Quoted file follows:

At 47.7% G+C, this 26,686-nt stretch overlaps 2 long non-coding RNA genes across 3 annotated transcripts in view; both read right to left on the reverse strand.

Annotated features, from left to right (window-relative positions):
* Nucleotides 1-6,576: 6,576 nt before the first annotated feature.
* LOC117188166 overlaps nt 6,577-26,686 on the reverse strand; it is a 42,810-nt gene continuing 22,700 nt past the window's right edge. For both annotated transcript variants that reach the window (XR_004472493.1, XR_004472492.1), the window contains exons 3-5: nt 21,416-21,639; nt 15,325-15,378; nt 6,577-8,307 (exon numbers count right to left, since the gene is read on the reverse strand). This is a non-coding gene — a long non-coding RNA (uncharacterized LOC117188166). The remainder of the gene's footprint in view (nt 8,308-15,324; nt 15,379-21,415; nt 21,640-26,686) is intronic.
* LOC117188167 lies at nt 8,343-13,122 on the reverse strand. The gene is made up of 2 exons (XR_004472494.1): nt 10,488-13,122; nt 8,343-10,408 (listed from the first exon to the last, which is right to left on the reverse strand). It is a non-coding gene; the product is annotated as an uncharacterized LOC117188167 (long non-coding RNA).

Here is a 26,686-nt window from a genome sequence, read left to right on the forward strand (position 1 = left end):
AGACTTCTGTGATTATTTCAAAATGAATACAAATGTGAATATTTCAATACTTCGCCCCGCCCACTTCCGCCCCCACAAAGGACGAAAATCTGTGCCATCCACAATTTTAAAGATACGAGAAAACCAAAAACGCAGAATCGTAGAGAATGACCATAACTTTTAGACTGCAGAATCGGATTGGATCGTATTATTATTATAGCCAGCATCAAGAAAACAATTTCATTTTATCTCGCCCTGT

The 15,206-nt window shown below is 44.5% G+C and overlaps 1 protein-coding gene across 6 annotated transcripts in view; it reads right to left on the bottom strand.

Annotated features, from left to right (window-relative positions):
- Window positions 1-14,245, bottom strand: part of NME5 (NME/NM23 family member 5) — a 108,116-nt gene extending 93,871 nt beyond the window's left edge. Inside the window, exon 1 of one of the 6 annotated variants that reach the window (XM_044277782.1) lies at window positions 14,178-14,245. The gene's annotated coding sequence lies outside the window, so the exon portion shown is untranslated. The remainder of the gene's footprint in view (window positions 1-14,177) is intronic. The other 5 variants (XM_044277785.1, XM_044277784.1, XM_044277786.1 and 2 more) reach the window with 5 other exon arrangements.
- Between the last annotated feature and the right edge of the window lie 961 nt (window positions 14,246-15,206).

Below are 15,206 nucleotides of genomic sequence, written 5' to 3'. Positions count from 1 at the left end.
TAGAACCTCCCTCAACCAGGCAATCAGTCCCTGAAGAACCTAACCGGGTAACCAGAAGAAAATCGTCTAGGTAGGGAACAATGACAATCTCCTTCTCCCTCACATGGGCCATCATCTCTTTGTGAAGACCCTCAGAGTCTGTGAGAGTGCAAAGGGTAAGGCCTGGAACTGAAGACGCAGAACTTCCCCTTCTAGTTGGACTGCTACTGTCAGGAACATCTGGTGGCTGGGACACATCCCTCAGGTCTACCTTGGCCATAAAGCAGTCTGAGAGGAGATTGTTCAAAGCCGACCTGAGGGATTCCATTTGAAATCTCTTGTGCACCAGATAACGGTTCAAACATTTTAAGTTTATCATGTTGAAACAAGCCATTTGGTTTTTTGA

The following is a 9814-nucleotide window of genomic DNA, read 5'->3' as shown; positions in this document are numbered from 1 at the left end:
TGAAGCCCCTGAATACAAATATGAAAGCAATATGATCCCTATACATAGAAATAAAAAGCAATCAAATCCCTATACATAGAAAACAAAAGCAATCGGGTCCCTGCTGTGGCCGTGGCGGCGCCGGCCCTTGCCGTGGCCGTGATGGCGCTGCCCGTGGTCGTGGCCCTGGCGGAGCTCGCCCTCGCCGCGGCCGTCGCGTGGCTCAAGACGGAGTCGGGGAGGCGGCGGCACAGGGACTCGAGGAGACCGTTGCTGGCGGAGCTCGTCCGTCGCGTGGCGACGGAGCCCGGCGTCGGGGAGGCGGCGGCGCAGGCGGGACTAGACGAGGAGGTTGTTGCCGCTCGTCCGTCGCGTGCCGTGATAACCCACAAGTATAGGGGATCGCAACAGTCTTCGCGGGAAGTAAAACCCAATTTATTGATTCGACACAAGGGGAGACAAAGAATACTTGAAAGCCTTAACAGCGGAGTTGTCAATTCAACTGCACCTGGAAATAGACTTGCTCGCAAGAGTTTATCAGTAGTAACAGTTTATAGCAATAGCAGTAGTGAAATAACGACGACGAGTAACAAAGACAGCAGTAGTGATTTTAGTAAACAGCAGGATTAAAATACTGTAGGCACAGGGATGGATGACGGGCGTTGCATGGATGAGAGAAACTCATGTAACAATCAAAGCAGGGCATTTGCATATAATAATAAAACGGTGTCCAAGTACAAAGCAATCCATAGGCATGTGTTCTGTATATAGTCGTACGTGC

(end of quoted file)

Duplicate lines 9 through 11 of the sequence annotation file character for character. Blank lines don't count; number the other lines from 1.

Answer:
Annotated features, from left to right (window-relative positions):
- Window positions 1-14,245, bottom strand: part of NME5 (NME/NM23 family member 5) — a 108,116-nt gene extending 93,871 nt beyond the window's left edge. Inside the window, exon 1 of one of the 6 annotated variants that reach the window (XM_044277782.1) lies at window positions 14,178-14,245. The gene's annotated coding sequence lies outside the window, so the exon portion shown is untranslated. The remainder of the gene's footprint in view (window positions 1-14,177) is intronic. The other 5 variants (XM_044277785.1, XM_044277784.1, XM_044277786.1 and 2 more) reach the window with 5 other exon arrangements.
- Between the last annotated feature and the right edge of the window lie 961 nt (window positions 14,246-15,206).